Tiger Woods Tears Up After Learning Of Kobe Bryant’s Death From Caddy
Tiger Woods was playing in the Farmers Insurance Open on Sunday when his caddy Joe LaCava learned of Kobe Bryant’s passing on the ninth hole. He decided to let Woods finish the round before giving him the news.
“It’s one of the most shocking, tragic days that I’ve ever been a part of in a very quick span here,” Woods said in his post match interview.
“I didn’t understand why they were yelling, ‘Do it for Mamba,’ on the back nine,” Woods said. “People yell things all the time, so I was just plodding along, doing my own thing. Then when Joey told me that here…. It’s unbelievable, the reality that he’s no longer with us. LeBron [James] breaks his [Bryant’s scoring] record, and he passes today. I grew up a die-hard Laker fan, always have been my entire life. That’s all I remember, and he was part of the most historic franchise in all of the NBA.”
Woods then recalled Bryant’s impact as an all-time NBA great.
“What made him so impressive is that he was dominant on the offensive side … We all know that,” Woods said. “But he would lock up on D. He played their best guard and shut ’em down for all 48 minutes. That’s what made him so special — he played both ends of the court. There are maybe two guys, three guys in the entire NBA history that you can say that, that would do that. He was up for that challenge. And one of the more impressive things that I’ve ever witnessed is when he ruptured his Achilles, and he went to the foul line, made his shots. Ultimate toughness, ultimate competitor.”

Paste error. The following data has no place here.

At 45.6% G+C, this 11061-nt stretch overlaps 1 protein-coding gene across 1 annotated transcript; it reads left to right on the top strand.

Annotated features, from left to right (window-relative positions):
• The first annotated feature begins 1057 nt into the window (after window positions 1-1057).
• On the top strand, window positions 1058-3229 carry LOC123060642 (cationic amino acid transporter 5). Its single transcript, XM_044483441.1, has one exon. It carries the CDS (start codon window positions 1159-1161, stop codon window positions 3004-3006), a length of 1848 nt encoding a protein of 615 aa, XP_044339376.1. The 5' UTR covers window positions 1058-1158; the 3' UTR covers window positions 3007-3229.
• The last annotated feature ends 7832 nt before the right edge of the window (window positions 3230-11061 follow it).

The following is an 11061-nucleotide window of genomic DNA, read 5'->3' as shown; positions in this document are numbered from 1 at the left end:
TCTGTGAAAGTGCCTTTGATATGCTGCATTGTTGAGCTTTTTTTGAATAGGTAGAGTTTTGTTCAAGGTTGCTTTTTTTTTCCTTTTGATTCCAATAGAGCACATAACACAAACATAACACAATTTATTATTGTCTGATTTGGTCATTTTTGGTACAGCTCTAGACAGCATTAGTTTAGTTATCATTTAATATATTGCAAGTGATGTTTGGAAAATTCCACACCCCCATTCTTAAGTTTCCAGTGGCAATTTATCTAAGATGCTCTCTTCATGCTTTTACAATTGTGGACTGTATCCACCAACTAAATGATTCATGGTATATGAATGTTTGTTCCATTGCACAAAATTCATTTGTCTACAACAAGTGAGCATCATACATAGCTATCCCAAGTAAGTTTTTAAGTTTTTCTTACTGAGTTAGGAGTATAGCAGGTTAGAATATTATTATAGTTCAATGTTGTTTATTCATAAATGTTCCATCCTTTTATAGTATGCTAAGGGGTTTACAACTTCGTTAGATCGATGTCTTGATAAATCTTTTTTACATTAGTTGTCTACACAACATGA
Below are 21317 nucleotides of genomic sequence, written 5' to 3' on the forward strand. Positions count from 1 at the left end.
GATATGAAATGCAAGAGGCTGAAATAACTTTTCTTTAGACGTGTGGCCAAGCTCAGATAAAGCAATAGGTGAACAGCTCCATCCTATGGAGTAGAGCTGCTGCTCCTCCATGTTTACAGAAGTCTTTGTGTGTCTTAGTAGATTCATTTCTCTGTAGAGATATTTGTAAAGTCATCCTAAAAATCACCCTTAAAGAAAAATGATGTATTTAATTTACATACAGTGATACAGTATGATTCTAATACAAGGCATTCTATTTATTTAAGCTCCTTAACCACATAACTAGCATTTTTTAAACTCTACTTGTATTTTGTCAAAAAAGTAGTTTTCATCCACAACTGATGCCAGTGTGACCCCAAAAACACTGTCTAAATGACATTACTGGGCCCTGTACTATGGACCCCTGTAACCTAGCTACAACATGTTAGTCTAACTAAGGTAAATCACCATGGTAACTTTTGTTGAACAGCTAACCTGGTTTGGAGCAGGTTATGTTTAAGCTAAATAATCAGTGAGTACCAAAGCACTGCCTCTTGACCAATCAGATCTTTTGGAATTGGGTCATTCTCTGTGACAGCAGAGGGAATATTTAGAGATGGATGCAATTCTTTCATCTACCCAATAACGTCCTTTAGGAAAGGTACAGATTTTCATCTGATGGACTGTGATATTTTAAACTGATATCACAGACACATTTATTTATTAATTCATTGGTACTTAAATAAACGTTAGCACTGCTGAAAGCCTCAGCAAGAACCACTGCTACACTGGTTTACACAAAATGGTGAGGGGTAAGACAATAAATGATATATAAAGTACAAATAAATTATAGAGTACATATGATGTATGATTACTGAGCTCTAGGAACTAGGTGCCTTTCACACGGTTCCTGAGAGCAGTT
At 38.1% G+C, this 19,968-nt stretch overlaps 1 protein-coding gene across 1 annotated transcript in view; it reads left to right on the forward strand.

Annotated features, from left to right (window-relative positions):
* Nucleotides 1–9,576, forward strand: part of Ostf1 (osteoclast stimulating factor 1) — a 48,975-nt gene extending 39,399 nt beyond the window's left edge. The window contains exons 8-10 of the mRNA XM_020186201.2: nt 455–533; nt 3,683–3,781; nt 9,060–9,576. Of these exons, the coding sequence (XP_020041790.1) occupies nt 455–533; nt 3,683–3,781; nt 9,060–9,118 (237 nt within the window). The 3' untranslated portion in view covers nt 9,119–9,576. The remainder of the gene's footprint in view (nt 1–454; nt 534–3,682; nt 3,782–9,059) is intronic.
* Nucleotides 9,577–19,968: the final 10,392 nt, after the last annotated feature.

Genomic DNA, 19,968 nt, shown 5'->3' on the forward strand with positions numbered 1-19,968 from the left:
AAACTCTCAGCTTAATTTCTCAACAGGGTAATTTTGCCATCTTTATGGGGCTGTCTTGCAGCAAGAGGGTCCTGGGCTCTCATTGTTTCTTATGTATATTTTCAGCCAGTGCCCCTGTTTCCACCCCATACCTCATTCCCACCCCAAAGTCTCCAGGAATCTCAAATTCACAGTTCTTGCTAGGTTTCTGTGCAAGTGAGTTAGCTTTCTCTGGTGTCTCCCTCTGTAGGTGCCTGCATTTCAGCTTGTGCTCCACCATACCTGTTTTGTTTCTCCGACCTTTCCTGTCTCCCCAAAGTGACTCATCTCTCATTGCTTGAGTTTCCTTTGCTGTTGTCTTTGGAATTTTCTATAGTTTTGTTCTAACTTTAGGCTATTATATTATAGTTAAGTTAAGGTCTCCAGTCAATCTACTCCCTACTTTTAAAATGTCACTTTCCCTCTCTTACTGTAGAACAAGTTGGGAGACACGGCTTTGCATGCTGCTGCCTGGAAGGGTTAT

Woods and Bryant had a close relationship and their bond included how they approached a big game or event.
“We really connected more on the mental side of it, the prep, how much it takes to be prepared,” Woods told ESPN. “For me, I don’t have to react like he does, we can take our time, but you’ve still got to pay attention to the details, and that’s what he did better than probably any other player in NBA history. He paid attention to the details, the little things. The amount of hours he spent in the gym in the offseason and during the summers to work on shots and do all the different things, it looked like it came natural to him on the court during game time, but he spent more hours looking at film and trying to figure out what’s the best way to become better. That’s where he and I really connected because we’re very similar. He came into the league, and I turned pro  right around the same time, and we had our 20-year run together. It’s shocking.”